Since Donald Trump became the 45th President of the United States, the famous “German Angst” has reared its head in the tourism sector. Is Trump really making travel bad for Germans? Statements – and facts – tell two different stories.
Germans are often doubtful. So when someone begins imposing travel bans, we get scared. According to Olivier Jage, founder of travel analysts ForwardKeys, “Uncertainty rules, and Trump’s wording seems to deter visitors [to the United States].” According to Jage, worldwide booking numbers were 6.5 percent lower than during the same period last year. Western Europe estimates a decrease of 13.6 percent in booking.
When talking to German media representatives, these numbers become more real. Today, the United States is more likely to be found in the politics section of the newspaper rather than the travel pages. Travel journalists keep saying they want to wait to see how the travel ban situation evolves. We hear the same from friends: If traveling to America, why not go to Canada instead?
Torsten Schäfer from the German travel network Deutscher Reiseverband tries to find an explanation for these statistics. He believes that the decrease in bookings was caused by business travelers, not tourists, and calls those results merely snapshots. In addition, the strong dollar could also be keeping Germans away from travels to the United States. “For many Germans, a trip to the U.S. is still a lifelong dream,” he says. Yet Schäfer has to admit that he could also note a continuing decline in the last few weeks and months but can’t tell for sure if this is related to the political situation. “[We] don’t ask people what reason they travel to a selected destination. There are always cancellations because of various reasons. But the reversal rate we can note for USA travels is not exceptionally high.”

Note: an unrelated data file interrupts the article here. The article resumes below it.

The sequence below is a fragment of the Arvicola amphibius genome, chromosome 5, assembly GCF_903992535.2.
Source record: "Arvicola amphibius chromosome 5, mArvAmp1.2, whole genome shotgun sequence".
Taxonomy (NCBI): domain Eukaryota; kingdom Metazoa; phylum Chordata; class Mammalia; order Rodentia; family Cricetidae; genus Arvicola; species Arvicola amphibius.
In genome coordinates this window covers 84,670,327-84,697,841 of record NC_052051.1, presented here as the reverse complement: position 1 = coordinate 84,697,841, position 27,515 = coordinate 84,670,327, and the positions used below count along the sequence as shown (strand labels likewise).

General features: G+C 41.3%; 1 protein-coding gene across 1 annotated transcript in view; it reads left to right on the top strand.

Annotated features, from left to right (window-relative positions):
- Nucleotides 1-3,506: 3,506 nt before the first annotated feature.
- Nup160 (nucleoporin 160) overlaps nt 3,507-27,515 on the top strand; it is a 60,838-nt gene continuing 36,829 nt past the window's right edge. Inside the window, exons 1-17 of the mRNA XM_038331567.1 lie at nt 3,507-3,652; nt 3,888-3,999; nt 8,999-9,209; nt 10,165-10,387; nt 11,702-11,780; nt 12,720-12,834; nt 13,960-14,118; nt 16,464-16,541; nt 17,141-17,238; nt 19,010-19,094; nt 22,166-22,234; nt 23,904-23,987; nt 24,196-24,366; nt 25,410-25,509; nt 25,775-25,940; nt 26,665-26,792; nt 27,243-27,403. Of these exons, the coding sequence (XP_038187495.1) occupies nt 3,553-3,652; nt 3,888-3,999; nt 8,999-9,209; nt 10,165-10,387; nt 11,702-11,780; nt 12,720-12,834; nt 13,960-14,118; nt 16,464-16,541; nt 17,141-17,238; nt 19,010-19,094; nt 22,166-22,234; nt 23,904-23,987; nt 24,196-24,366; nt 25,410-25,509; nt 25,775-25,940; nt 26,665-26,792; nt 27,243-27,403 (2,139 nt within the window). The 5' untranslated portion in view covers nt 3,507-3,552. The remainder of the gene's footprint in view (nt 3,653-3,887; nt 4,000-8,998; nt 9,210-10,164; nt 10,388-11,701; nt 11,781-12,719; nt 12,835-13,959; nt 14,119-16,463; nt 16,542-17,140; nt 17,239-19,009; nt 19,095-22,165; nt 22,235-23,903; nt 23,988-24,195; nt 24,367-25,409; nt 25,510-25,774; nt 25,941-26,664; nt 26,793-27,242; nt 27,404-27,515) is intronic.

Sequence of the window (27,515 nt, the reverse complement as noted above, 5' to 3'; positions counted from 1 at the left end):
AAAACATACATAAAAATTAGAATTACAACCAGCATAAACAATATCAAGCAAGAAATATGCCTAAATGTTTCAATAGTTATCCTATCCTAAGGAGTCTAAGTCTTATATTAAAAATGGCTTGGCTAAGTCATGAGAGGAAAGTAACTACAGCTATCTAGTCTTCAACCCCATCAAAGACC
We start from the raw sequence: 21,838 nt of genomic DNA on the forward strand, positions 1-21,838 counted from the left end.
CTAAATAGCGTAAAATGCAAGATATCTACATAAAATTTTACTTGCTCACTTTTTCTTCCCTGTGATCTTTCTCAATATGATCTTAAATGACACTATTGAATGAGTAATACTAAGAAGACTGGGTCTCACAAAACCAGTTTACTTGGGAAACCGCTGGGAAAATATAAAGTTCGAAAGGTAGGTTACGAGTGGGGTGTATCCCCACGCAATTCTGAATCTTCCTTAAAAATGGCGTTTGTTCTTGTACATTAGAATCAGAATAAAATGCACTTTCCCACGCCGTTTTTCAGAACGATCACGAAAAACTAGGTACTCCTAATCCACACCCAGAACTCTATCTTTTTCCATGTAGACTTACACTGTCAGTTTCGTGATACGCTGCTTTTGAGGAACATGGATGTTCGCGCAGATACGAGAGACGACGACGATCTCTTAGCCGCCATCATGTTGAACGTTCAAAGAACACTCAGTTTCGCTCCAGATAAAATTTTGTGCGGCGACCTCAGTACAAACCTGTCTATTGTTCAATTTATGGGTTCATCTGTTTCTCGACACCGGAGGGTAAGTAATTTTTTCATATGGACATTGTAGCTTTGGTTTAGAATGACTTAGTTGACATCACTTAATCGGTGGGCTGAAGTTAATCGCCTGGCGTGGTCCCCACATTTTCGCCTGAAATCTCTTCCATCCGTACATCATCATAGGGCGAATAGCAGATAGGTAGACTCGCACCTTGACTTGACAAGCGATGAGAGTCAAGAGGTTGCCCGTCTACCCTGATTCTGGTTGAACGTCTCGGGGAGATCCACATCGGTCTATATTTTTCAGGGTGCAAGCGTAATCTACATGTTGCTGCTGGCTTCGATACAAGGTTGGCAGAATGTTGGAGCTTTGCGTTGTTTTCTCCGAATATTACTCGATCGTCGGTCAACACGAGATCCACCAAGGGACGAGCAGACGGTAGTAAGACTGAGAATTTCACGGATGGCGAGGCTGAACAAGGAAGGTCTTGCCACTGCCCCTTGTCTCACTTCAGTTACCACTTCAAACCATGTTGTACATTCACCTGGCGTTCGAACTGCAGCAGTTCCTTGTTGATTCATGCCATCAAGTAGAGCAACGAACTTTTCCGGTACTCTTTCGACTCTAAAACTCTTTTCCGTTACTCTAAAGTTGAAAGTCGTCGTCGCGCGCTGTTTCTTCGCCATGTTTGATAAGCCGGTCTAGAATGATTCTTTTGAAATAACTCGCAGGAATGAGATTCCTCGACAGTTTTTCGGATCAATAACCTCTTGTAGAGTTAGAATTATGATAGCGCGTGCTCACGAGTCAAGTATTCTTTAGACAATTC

Tour operators continue to remain confident in America as a travel destination. TUI, Europe’s biggest tour operator and market leader in Germany, has not seen a decrease in bookings in either package holidays or individual trips. “Last year, we had double-digit growth. And 2017 is well underway,” said TUI speaker Mario Köpers. Köpers’ colleagues at TUI Group Europe don’t see any “Trump effect” either.
Travel company Thomas Cook Germany has even expanded its U.S. travel offerings due to strong demand. Per Ilian, product manager of Dertour, said at the start of 2017, “We’re currently experiencing the strongest booking weeks of the year.”
Nevertheless, America is alarmed. Fred Dixon, president and CEO of NYC & Company, expressed concerns at the international tourism fair ITB in Berlin: “We are a bit worried about the political situation. We believe that this could affect travel decisions,” he said.
At the end of the day, Germans have to decide for themselves if the political situation is enough of a reason not to visit the U.S. Maybe we should relax, take a couple of deep breaths and wait to see how this situation evolves and if there will be any consequences for the U.S. travel industry.
The views and opinions expressed in this blog are those of the authors and do not necessarily reflect the official policy or position of any other agency member of Travel Consul